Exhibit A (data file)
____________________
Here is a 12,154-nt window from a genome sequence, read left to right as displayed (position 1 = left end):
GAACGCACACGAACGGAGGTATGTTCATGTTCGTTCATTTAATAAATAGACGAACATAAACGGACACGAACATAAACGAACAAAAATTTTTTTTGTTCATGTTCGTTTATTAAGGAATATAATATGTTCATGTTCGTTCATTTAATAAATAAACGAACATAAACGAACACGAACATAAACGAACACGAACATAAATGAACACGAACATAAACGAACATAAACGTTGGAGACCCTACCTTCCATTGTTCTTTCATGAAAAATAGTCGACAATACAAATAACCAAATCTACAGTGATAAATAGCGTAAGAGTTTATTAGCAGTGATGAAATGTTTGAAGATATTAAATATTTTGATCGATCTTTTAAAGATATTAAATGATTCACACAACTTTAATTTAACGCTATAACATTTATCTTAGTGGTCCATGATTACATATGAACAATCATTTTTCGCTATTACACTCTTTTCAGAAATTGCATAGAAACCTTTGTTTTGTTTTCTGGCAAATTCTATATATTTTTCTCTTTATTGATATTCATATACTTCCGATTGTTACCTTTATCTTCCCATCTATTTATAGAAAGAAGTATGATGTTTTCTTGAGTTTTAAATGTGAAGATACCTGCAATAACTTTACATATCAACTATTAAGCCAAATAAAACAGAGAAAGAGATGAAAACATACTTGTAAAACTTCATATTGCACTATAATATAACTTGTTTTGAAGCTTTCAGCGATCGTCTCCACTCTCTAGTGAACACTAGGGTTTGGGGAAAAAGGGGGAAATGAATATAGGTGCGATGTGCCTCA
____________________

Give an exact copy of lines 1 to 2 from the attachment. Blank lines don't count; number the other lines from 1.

Here is a 12,154-nt window from a genome sequence, read left to right as displayed (position 1 = left end):
GAACGCACACGAACGGAGGTATGTTCATGTTCGTTCATTTAATAAATAGACGAACATAAACGGACACGAACATAAACGAACAAAAATTTTTTTTGTTCATGTTCGTTTATTAAGGAATATAATATGTTCATGTTCGTTCATTTAATAAATAAACGAACATAAACGAACACGAACATAAACGAACACGAACATAAATGAACACGAACATAAACGAACATAAACGTTGGAGACCCTACCTTCCATTGTTCTTTCATGAAAAATAGTCGACAATACAAATAACCAAATCTACAGTGATAAATAGCGTAAGAGTTTATTAGCAGTGATGAAATGTTTGAAGATATTAAATATTTTGATCGATCTTTTAAAGATATTAAATGATTCACACAACTTTAATTTAACGCTATAACATTTATCTTAGTGGTCCATGATTACATATGAACAATCATTTTTCGCTATTACACTCTTTTCAGAAATTGCATAGAAACCTTTGTTTTGTTTTCTGGCAAATTCTATATATTTTTCTCTTTATTGATATTCATATACTTCCGATTGTTACCTTTATCTTCCCATCTATTTATAGAAAGAAGTATGATGTTTTCTTGAGTTTTAAATGTGAAGATACCTGCAATAACTTTACATATCAACTATTAAGCCAAATAAAACAGAGAAAGAGATGAAAACATACTTGTAAAACTTCATATTGCACTATAATATAACTTGTTTTGAAGCTTTCAGCGATCGTCTCCACTCTCTAGTGAACACTAGGGTTTGGGGAAAAAGGGGGAAATGAATATAGGTGCGATGTGCCTCA